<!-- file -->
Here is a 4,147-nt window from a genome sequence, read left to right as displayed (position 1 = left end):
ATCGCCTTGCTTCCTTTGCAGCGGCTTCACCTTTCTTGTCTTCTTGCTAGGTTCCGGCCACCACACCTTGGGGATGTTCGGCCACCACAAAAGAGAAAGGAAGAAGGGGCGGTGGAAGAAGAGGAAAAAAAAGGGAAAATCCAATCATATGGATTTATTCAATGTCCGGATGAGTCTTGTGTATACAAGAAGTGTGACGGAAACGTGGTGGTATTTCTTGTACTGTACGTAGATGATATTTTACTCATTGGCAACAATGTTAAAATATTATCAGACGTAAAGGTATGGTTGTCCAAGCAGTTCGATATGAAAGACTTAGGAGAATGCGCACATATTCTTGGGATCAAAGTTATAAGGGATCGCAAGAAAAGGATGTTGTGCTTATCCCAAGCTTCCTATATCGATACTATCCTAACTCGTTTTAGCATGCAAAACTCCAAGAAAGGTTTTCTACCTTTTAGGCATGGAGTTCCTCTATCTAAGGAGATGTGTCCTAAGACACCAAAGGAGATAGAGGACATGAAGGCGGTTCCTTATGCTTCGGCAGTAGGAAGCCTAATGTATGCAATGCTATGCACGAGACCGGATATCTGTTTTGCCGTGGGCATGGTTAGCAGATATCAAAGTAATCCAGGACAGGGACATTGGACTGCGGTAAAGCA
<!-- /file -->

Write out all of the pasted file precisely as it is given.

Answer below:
Here is a 4,147-nt window from a genome sequence, read left to right as displayed (position 1 = left end):
ATCGCCTTGCTTCCTTTGCAGCGGCTTCACCTTTCTTGTCTTCTTGCTAGGTTCCGGCCACCACACCTTGGGGATGTTCGGCCACCACAAAAGAGAAAGGAAGAAGGGGCGGTGGAAGAAGAGGAAAAAAAAGGGAAAATCCAATCATATGGATTTATTCAATGTCCGGATGAGTCTTGTGTATACAAGAAGTGTGACGGAAACGTGGTGGTATTTCTTGTACTGTACGTAGATGATATTTTACTCATTGGCAACAATGTTAAAATATTATCAGACGTAAAGGTATGGTTGTCCAAGCAGTTCGATATGAAAGACTTAGGAGAATGCGCACATATTCTTGGGATCAAAGTTATAAGGGATCGCAAGAAAAGGATGTTGTGCTTATCCCAAGCTTCCTATATCGATACTATCCTAACTCGTTTTAGCATGCAAAACTCCAAGAAAGGTTTTCTACCTTTTAGGCATGGAGTTCCTCTATCTAAGGAGATGTGTCCTAAGACACCAAAGGAGATAGAGGACATGAAGGCGGTTCCTTATGCTTCGGCAGTAGGAAGCCTAATGTATGCAATGCTATGCACGAGACCGGATATCTGTTTTGCCGTGGGCATGGTTAGCAGATATCAAAGTAATCCAGGACAGGGACATTGGACTGCGGTAAAGCA